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Streitberufene d.v.d

English translation: Third Party

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GLOSSARY ENTRY (DERIVED FROM QUESTION BELOW)
German term or phrase:Streitberufene
English translation:Third Party
Entered by: Ann C Sherwin
Options:
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13:18 Aug 3, 2004
German to English translations [PRO]
Law/Patents - Law (general) / Swiss law
German term or phrase: Streitberufene d.v.d
In the list of appellees, a Swiss corporation is named as ***Streitberufene d.v.d.: [attorney's name]***
What is the American English term for Streitberufene, and what exactly does d.v.d. stand for?
Ann C Sherwin
Local time: 07:26
third-party defendant
Explanation:
Streitberufene(r) is a third party joined to the action by one of the parties. Barron's law dict. has a third-party plaintiff, but is this person on the plaintiff's or rather complainant's side?
Whether you have a third-party "defendant" or some other term I don't know. I think Swiss Streitverkündung is German Nebenintervention. Although actually the term Streitverkündung exists in German law too.
This might not be the full answer, but it should help you investigate further. Look up Streitverkündung in the following draft document:
http://www.ofj.admin.ch/themen/v-zivilp/entw-zpo-d.pdf
I wonder if the d.v.d. doesn't mean something like "called by the above party", v. meaning vorig...

--------------------------------------------------
Note added at 5 hrs 49 mins (2004-08-03 19:07:09 GMT)
--------------------------------------------------

Streitberufene is always a third party. Just put it in Google. Do I need to quote Metzler\'s Swiss law dictionary? It\'s perfectly normal to call in a bank or corporation as a third-party defendant, and the third party may be the one with the money.
Selected response from:

Margaret Marks
United Kingdom
Local time: 12:26
Grading comment
Thanks for getting me on the right track.
3 KudoZ points were awarded for this answer

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Summary of answers provided
4 +2respondent, represented by
swisstell
4 +1third-party defendantMargaret Marks


Discussion entries: 8





  

Answers


11 mins   confidence: Answerer confidence 4/5Answerer confidence 4/5 peer agreement (net): +2
respondent, represented by


Explanation:
the Streitberufene is the respondent (the "accused" is more for criminal cases) and d.v.d. "der/die vertreten durch..." is rather
unusual as ordinarily one would only say "v.d." (vertreten durch)


    CH Civil Code
swisstell
Italy
Local time: 13:26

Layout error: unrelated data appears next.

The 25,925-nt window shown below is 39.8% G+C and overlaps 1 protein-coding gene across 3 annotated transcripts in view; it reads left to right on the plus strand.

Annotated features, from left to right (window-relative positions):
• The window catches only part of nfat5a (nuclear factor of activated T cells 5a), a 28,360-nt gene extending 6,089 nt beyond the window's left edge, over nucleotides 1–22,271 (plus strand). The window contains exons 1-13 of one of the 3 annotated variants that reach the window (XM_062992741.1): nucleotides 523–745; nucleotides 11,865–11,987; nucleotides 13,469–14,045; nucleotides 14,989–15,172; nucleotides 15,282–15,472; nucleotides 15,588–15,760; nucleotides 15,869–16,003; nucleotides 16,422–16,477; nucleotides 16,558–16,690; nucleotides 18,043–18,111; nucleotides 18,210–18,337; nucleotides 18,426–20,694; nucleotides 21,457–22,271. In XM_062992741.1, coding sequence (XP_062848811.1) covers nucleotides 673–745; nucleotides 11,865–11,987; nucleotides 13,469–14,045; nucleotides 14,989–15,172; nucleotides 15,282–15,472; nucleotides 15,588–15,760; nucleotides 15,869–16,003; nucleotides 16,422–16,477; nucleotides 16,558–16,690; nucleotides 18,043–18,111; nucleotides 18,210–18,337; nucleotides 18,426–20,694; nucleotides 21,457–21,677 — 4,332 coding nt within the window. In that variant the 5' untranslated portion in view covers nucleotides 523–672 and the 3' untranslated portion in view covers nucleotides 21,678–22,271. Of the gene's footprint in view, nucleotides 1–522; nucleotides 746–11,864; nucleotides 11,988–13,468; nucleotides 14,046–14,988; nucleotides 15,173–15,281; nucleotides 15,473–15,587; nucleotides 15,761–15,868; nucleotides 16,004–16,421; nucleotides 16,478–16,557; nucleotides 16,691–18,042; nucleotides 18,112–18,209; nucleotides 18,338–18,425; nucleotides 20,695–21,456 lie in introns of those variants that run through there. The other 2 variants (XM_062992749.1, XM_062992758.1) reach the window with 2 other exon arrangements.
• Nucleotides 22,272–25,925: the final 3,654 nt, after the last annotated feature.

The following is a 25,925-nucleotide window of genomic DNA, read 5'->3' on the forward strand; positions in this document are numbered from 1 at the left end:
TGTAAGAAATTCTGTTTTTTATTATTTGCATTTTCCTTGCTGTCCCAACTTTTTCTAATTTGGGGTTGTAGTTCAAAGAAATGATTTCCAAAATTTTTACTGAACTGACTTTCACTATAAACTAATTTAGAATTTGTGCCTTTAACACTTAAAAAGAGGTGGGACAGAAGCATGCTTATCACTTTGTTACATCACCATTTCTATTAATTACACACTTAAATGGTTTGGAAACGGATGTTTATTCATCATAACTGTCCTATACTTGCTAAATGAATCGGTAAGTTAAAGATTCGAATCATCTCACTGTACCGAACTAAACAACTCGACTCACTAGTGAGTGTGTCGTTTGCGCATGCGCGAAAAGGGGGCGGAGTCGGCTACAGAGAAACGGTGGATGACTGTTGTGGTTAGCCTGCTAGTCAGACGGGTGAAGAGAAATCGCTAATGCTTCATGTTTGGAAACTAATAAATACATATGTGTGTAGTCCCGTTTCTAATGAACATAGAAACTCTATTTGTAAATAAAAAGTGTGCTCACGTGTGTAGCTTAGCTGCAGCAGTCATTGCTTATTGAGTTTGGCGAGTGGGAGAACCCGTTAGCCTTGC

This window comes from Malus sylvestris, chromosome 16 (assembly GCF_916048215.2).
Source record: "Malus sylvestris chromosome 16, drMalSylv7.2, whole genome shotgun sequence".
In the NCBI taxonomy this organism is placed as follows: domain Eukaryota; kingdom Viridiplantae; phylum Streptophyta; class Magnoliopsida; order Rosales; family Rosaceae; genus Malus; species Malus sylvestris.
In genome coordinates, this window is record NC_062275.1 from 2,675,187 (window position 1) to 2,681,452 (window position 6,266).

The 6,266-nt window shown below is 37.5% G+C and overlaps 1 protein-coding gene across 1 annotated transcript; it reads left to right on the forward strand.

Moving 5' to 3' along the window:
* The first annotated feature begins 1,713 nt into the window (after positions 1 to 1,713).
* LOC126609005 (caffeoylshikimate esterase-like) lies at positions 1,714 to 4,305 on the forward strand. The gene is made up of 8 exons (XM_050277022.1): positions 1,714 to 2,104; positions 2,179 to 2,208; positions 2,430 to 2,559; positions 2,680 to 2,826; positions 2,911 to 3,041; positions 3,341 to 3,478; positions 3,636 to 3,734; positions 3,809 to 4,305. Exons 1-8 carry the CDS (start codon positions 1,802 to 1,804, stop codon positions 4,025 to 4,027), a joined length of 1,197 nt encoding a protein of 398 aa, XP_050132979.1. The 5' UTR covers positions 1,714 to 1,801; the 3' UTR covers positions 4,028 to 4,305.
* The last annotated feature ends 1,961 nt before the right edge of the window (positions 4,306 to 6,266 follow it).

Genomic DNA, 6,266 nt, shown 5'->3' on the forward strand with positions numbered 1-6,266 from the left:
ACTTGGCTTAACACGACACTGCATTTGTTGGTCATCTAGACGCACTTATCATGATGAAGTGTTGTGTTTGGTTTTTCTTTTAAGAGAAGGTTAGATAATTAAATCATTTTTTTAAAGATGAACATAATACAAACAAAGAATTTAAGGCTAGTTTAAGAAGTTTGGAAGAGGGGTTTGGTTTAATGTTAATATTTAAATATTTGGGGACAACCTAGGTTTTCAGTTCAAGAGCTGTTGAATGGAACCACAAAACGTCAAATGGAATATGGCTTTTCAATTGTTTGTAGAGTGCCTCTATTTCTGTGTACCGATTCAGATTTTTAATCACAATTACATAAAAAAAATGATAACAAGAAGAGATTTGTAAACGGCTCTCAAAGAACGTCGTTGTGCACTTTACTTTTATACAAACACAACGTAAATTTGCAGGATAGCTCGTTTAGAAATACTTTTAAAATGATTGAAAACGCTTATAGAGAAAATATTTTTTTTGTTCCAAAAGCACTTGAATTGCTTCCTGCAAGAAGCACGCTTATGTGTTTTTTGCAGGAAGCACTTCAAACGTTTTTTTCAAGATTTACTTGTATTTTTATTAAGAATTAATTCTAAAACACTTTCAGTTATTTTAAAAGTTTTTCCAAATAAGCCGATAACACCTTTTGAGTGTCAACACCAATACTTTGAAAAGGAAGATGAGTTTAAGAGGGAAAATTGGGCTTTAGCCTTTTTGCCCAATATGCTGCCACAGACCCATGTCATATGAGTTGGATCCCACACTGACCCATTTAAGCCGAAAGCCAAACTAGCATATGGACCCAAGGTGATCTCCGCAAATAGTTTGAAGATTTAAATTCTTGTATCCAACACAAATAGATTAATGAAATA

Specializes in field
Native speaker of: German
PRO pts in category: 128
Grading comment
Thank you. I wish I could split the KudoZ among you. You were all helpful.

Peer comments on this answer (and responses from the answerer)
agree  Derek Gill Franßen: ...makes sense. :)
19 mins
  -> thanks, Derek

agree  Dr. Fred Thomson: Spot on.
1 hr
  -> Hi Doc, thanks.
Login to enter a peer comment (or grade)
The asker has declined this answer
Comment: Thank you. I wish I could split the KudoZ among you. You were all helpful.

4 hrs   confidence: Answerer confidence 4/5Answerer confidence 4/5 peer agreement (net): +1
third-party defendant


Explanation:
Streitberufene(r) is a third party joined to the action by one of the parties. Barron's law dict. has a third-party plaintiff, but is this person on the plaintiff's or rather complainant's side?
Whether you have a third-party "defendant" or some other term I don't know. I think Swiss Streitverkündung is German Nebenintervention. Although actually the term Streitverkündung exists in German law too.
This might not be the full answer, but it should help you investigate further. Look up Streitverkündung in the following draft document:
http://www.ofj.admin.ch/themen/v-zivilp/entw-zpo-d.pdf
I wonder if the d.v.d. doesn't mean something like "called by the above party", v. meaning vorig...

--------------------------------------------------
Note added at 5 hrs 49 mins (2004-08-03 19:07:09 GMT)
--------------------------------------------------

Streitberufene is always a third party. Just put it in Google. Do I need to quote Metzler\'s Swiss law dictionary? It\'s perfectly normal to call in a bank or corporation as a third-party defendant, and the third party may be the one with the money.

Margaret Marks
United Kingdom
Local time: 12:26
Native speaker of: Native in EnglishEnglish
PRO pts in category: 256
Grading comment
Thanks for getting me on the right track.

Peer comments on this answer (and responses from the answerer)
agree  Kim Metzger
2 hrs
Login to enter a peer comment (or grade)




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